We've celebrated the new year, and retail security professionals are putting their plans for 2005 into practice. The goals are the same-to reduce shrink and thereby increase profitability-but the specifics change each year to meet new challenges.
The Focus for the New Year
In 2005, retail security will have to focus more heavily on organized retail theft. A number of reports reflect that security in the United States has worsened in many arenas since September 11, 2001. Part of the problem is that many crime-fighting resources are being focused exclusively on terrorist activities. Also, once the perception of an immediate threat evaporates, people want to return to business as usual, which often means ignoring the risks or simply paying lip service to the implementation of security measures. However, the picture is coming in as clearly as a theft captured on a high-tech CCTV camera: Doing nothing to combat organized retail theft not only hurts a retail business' bottom line; it also encourages further terrorist activities.
Financing Terrorism Through Organized Retail Theft
According to CIS Robert W. Nolen, a lead trainer in a course developed with Bureau of Justice Assistance grant money called "Understanding, Combating, and Surviving Terrorism," many criminals from terrorist countries specialize in the re-sale of stolen consumer goods. The profits from these enterprises are used to fund terrorist activities.
Shoplifting and burglary crews target retail goods that are easy to resell quickly, like baby formula, OTC medications and apparel. The crew members are often professional shoplifters or burglars who earn their living through this kind of work. Many of them are recruited by and work for established rings of Middle Eastern fences who funnel the ill-gotten profits into terrorist organizations.
In many cases, men and women from El Salvador, Honduras and Mexico travel together, doing the actual stealing. Each person in the crew has a particular area of expertise, whether it be distracting store employees, doing the actual boosting, or driving the get-away vehicle. These professional thieves often earn $3,000 a week.
A Serious Problem
Reports of such rings in the United States are being released in dribs and drabs, but a look at published accounts elsewhere reflects the seriousness of the problem. Last year, for example, Winnipeg Police busted a major Canadian theft ring by targeting the activities of a local group of known criminals who were involved in burglaries as well as the thefts of high-end merchandise.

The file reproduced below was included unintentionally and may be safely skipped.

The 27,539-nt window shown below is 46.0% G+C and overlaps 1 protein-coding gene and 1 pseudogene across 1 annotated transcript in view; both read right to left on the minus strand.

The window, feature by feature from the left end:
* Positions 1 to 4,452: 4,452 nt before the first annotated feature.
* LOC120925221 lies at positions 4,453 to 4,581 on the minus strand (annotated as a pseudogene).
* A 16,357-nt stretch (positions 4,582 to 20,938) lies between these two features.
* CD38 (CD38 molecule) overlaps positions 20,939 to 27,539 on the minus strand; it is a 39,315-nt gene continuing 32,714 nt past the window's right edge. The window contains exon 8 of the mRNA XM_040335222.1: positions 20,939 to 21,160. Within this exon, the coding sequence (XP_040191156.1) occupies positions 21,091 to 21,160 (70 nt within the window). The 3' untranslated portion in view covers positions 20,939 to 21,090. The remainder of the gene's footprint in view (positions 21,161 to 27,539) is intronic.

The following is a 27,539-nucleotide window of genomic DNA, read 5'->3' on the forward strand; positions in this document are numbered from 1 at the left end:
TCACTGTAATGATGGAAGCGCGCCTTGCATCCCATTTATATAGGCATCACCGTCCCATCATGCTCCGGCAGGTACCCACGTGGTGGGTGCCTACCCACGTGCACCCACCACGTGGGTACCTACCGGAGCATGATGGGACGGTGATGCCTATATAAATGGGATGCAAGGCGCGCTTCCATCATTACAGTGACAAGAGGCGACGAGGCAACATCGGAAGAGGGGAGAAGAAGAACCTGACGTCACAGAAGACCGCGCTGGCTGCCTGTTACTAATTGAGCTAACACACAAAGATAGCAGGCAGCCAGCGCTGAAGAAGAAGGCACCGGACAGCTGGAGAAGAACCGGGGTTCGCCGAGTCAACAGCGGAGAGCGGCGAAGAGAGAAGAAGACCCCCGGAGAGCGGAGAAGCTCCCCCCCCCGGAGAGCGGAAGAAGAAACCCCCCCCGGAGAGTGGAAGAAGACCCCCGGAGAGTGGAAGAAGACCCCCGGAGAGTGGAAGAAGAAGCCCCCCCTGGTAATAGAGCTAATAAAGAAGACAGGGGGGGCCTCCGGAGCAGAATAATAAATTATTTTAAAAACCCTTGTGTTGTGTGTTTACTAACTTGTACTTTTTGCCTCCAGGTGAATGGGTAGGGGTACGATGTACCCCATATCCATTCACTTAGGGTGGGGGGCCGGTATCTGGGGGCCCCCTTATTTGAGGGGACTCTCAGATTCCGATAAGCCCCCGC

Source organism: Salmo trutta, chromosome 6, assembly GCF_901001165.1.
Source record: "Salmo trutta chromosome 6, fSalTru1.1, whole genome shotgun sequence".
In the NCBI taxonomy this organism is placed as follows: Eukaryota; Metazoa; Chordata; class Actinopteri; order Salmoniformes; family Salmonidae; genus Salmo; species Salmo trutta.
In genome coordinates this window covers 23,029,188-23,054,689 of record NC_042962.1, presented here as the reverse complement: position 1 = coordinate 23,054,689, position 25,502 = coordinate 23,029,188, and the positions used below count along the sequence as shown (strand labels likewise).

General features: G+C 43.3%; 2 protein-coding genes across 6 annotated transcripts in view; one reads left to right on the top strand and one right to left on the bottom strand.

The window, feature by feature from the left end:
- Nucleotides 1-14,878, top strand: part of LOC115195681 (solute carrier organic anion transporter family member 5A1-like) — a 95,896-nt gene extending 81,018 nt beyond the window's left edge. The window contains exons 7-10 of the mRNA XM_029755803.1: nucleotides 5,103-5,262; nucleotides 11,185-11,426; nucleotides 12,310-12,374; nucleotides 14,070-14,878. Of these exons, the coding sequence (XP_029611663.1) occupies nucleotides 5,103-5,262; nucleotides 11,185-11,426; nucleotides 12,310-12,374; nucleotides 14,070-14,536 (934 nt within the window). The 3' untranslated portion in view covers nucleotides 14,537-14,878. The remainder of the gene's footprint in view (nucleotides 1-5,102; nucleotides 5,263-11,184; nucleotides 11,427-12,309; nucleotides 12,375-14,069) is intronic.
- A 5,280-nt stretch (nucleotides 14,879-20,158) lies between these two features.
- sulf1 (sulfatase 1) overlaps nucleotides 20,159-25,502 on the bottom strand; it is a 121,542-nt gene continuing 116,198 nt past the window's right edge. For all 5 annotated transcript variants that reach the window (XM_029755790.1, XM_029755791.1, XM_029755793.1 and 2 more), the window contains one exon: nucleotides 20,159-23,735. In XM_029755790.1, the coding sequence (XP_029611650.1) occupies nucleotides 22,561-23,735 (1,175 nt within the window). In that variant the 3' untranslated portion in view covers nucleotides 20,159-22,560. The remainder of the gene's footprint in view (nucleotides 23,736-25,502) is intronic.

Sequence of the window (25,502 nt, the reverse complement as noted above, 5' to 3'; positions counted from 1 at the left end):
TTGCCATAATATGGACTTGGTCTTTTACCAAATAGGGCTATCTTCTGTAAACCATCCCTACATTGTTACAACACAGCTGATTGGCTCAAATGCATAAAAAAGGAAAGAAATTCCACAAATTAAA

The investigation revealed that this group would routinely off-load their stolen goods to a specific group of high-level fences on the day of the thefts. Some of the fences were waiting for merchandise requested through orders placed on behalf of buyers worldwide. Other fences would simply re-sell the goods to known acquaintances.
In addition to the theft/re-sale schemes, Middle Eastern fences have been found to be involved in both the planning and execution of large-scale burglaries of consumer goods. The burglaries take months to plan and involve such sophisticated techniques as rooftop entry, cut phone lines, and lookouts with cell phones and walkie-talkies on foot and in cars.
Retail establishments are often scouted by persons who enter the shop during daylight hours, usually at a busy time. The scout then informs confederates of the location of high-end goods. They then return at night to burglarize the store or send in gangs of shoplifters to conduct a sweep of the expensive merchandise.
Loss prevention professionals are not without a defense against organized retail theft. The first step toward successfully combating the problem is recognizing that it exists and acknowledging its gravity. After that, standard security practices can be employed: the use of guards, CCTV, alarms and so forth. But in order to make a real difference in shrink rates, this kind of theft must be fought by more than just the security staff. Floor employees and law enforcement must also buy into the solution.